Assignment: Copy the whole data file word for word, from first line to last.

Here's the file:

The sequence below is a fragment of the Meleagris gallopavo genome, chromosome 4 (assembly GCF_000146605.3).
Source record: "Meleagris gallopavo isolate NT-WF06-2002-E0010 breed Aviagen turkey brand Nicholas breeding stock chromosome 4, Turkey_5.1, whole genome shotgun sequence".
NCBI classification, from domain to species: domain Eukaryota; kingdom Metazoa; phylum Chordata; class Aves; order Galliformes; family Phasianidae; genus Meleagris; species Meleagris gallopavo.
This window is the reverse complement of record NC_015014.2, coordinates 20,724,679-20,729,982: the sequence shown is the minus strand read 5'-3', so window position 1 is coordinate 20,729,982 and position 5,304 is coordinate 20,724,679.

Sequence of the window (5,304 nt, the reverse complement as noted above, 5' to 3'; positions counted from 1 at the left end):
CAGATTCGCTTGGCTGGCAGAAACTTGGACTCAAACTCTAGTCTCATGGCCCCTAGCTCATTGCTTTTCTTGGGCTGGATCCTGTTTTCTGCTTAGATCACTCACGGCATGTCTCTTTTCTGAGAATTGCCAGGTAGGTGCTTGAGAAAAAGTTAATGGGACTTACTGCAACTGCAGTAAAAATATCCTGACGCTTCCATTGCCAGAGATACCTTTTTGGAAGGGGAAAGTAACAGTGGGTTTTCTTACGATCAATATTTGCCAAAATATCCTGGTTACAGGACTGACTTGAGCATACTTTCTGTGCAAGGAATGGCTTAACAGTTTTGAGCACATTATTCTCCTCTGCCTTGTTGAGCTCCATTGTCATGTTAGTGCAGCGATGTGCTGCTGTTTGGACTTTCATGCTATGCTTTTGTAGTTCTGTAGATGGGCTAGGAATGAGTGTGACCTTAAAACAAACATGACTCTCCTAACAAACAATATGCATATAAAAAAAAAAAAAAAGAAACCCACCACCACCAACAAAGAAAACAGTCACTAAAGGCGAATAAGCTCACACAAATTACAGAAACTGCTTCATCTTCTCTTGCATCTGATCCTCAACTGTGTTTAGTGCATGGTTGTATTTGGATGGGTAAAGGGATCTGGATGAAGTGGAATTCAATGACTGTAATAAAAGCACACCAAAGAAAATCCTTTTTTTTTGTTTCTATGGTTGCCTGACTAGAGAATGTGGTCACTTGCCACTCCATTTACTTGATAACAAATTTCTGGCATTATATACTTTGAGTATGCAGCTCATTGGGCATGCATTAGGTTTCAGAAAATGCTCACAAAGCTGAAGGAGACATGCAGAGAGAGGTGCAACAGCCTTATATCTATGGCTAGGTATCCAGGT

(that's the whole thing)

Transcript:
The sequence below is a fragment of the Meleagris gallopavo genome, chromosome 4 (assembly GCF_000146605.3).
Source record: "Meleagris gallopavo isolate NT-WF06-2002-E0010 breed Aviagen turkey brand Nicholas breeding stock chromosome 4, Turkey_5.1, whole genome shotgun sequence".
NCBI classification, from domain to species: domain Eukaryota; kingdom Metazoa; phylum Chordata; class Aves; order Galliformes; family Phasianidae; genus Meleagris; species Meleagris gallopavo.
This window is the reverse complement of record NC_015014.2, coordinates 20,724,679-20,729,982: the sequence shown is the minus strand read 5'-3', so window position 1 is coordinate 20,729,982 and position 5,304 is coordinate 20,724,679.

Sequence of the window (5,304 nt, the reverse complement as noted above, 5' to 3'; positions counted from 1 at the left end):
CAGATTCGCTTGGCTGGCAGAAACTTGGACTCAAACTCTAGTCTCATGGCCCCTAGCTCATTGCTTTTCTTGGGCTGGATCCTGTTTTCTGCTTAGATCACTCACGGCATGTCTCTTTTCTGAGAATTGCCAGGTAGGTGCTTGAGAAAAAGTTAATGGGACTTACTGCAACTGCAGTAAAAATATCCTGACGCTTCCATTGCCAGAGATACCTTTTTGGAAGGGGAAAGTAACAGTGGGTTTTCTTACGATCAATATTTGCCAAAATATCCTGGTTACAGGACTGACTTGAGCATACTTTCTGTGCAAGGAATGGCTTAACAGTTTTGAGCACATTATTCTCCTCTGCCTTGTTGAGCTCCATTGTCATGTTAGTGCAGCGATGTGCTGCTGTTTGGACTTTCATGCTATGCTTTTGTAGTTCTGTAGATGGGCTAGGAATGAGTGTGACCTTAAAACAAACATGACTCTCCTAACAAACAATATGCATATAAAAAAAAAAAAAAAGAAACCCACCACCACCAACAAAGAAAACAGTCACTAAAGGCGAATAAGCTCACACAAATTACAGAAACTGCTTCATCTTCTCTTGCATCTGATCCTCAACTGTGTTTAGTGCATGGTTGTATTTGGATGGGTAAAGGGATCTGGATGAAGTGGAATTCAATGACTGTAATAAAAGCACACCAAAGAAAATCCTTTTTTTTTGTTTCTATGGTTGCCTGACTAGAGAATGTGGTCACTTGCCACTCCATTTACTTGATAACAAATTTCTGGCATTATATACTTTGAGTATGCAGCTCATTGGGCATGCATTAGGTTTCAGAAAATGCTCACAAAGCTGAAGGAGACATGCAGAGAGAGGTGCAACAGCCTTATATCTATGGCTAGGTATCCAGGT